Drawing and Printmaking, Victorian College of the Arts

By Yugong Shao

20 December 2020
  • Nisha Hunter, Ruby Li, John Lim

Walking through the dazzling drawing and printmaking section of the 2020 VCA grad show, it occurred to me that many of the exhibited works conformed in one way or another to the logic of seriality. What do I mean by seriality? It can be understood as the repetition of a standard form. It is a structural principle that sustains continuity even under conditions of change and difference. Discrete works of art can also form part of a series; and when works are arranged so as to operate as part of a sequence, they appear serial. When we identify serial patterns of repetition and difference, our perspective expands from the immediate to include the relations between things and subjects. Indeed, considering that over 100 artworks by 22 emerging artists were presented by the Drawing and Printmaking department, seriality offered a way to both balance chaos within the exhibition and to distinguish individuality.

Installation view of Nisha Hunter, Yellow Daal, 2020, turmeric and ink on rice paper; My Memories Are Yellow, 2020, video; Turmeric Stains, 2020, chiffon and silk hand dyed with turmeric, thread; Yellowing Earth, 2020, clay and turmeric. Victorian College of the Arts, Melbourne. Photo: Lucy Foster

In Yellow Vision (2020), Nisha Hunter used the colour of turmeric to unite her various mediums: printing, video, installations, writing poems and textile works. This use of colour reminded me of Yves Klein’s repetitious explorations in blue. With Hunter’s Indian cultural background, turmeric connects the artist’s memories, dreams, tastes, smells, seeing and writing. It is through these that humans experience the world and explore their sense of self. One section of the installation, titled Yellow Daal (2020), comprised six pieces of equally sized turmeric-dyed rice paper with a poem by Hunter displayed in a staggered formation on the gallery wall. The serial arrangement of this work—the repetition of like forms—might be understood as having taken its cue from Western Modernism. Only here it is re-routed along postmodern lines to include a consideration of identity and race. Indeed, the seriality seen in Yellow Daal reminded me of Roni Horn’s sculpture series When Dickinson Shut Her Eyes (1993) and Keys and Cues (1994–96), as both artists merged the lines of poems into the works to create an ordered visual outcome.

Installation view of Ruby Li, Series Untitled, 2020, oil on canvas, Victorian College of the Arts, Melbourne. Photo: Christo Crocker, Eliza Dyball and Aaron Rees

Ruby Li’s paintings of Chinese guardian lions, Series Untitled (2020), were presented as a collection of three near-identical works. All three paintings were executed with similar compositions and followed the same formal principle. The unreal colours and exaggerated expressions depicted distinctly Chinese cultural subject matter yet bore no stylistic resemblance to traditional Chinese art; the lion statues, shown from different angles, appeared inauthentic. I wondered why, instead of treating the guardian lion as a unique subject, Li chose to repeat it in this way? I sensed that cultural displacement was perhaps analogous to the artist’s mixed cultural identity. Repetitions emphasise the dilemma between the reclaimed Chinese identity and westernised ways of thinking and self-representation. It is as though each painting, almost identical yet slightly different, represented the artist’s own identity in difference.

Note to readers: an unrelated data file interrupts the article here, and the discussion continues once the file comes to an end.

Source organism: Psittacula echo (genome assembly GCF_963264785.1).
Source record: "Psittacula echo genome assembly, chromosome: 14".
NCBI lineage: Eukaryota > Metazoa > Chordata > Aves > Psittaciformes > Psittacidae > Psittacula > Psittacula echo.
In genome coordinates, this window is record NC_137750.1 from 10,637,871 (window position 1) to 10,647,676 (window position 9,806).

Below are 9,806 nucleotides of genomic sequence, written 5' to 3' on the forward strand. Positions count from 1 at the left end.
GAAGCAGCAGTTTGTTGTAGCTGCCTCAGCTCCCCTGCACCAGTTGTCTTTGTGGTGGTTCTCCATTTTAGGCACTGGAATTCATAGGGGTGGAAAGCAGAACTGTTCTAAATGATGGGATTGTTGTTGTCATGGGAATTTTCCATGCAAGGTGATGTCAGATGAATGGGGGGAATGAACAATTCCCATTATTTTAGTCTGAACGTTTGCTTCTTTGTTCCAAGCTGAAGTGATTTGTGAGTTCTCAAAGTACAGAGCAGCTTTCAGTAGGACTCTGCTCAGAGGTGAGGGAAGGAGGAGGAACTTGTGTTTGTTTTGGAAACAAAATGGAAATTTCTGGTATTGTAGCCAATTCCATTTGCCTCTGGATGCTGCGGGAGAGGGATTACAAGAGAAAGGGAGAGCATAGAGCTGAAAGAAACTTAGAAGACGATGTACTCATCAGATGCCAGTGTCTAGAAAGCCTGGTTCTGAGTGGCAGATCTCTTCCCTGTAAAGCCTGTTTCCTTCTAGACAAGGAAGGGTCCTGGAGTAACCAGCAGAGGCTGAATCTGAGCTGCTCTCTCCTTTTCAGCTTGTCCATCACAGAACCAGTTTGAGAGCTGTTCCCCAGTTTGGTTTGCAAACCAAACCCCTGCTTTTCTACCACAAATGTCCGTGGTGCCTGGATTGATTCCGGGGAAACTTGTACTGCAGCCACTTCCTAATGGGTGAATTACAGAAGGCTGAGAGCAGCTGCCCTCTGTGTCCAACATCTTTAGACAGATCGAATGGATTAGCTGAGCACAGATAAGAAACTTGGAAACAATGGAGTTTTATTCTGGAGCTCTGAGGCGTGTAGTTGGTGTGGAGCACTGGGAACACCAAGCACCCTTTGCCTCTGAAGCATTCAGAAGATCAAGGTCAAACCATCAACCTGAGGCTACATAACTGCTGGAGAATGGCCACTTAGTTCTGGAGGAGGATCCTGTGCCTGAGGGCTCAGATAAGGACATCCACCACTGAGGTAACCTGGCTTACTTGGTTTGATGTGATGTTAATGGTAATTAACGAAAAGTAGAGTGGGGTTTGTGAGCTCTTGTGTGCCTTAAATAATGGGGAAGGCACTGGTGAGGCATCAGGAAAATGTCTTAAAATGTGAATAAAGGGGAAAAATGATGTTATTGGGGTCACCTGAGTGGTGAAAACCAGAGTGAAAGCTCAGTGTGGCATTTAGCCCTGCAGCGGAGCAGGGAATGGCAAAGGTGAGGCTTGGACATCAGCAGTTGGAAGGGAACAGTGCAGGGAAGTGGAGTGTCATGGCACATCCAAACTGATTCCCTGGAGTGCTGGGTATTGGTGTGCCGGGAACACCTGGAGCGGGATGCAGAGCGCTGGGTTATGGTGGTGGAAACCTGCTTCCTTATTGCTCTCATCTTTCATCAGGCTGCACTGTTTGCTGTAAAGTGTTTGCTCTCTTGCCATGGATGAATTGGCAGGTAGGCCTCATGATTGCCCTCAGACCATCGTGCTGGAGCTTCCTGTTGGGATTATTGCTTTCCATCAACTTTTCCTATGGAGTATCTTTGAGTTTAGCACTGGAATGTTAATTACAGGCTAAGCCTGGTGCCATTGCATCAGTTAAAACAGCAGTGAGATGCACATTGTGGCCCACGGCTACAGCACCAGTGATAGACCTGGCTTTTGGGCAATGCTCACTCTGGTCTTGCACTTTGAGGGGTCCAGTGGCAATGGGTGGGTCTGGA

Installation view of John Lim, Laser Disks, 2020, acrylic on canvas; Blue Heaven, 2020, acrylic and oil on canvas; Island-ness, 2020, acrylic and oil on canvas; Rug51, 2020, acrylic on canvas; Unset, 2020, acrylic on canvas. Victorian College of the Arts, Melbourne. Photo: Christo Crocker, Eliza Dyball and Aaron Rees

The symmetric installation of John Lim’s five paintings, Laser Disks (2020), Blue Heaven (2020), Island-ness (2020), Rug51 (2020) and Unset (2020), highlighted the interrelationships between each work. In these flat compositions, colour patches taken from public spaces in Malaysia were weaved together with visual cues that represent the artist’s childhood experience in Penang. These included the decorative patterns of tiles and ceramics and the painted wrought iron lacework. Linked as a series, Lim’s paintings evoked a subjective narrative of the artist’s Malaysian heritage and, therefore, depicted a personal meditation upon the concept of home, our relationships, and how this environment informs our aesthetic sensibilities.

Upon reflection, I wonder if seriality is a liberation or a constraint? It is interesting that so many graduating artists have chosen to use seriality and repetition as a formal element in works that consider very complex questions around identity and race. It would seem that the impossibility of representing those personal narratives are countered by this ordering logic. Through seriality, these artists fashioned a tension within the immeasurability of a subjectivity complicated by cultural displacement.

Yugong Shao (she/her) is an art curatorship postgraduate student at the University of Melbourne.

Memo Magazine, No. 1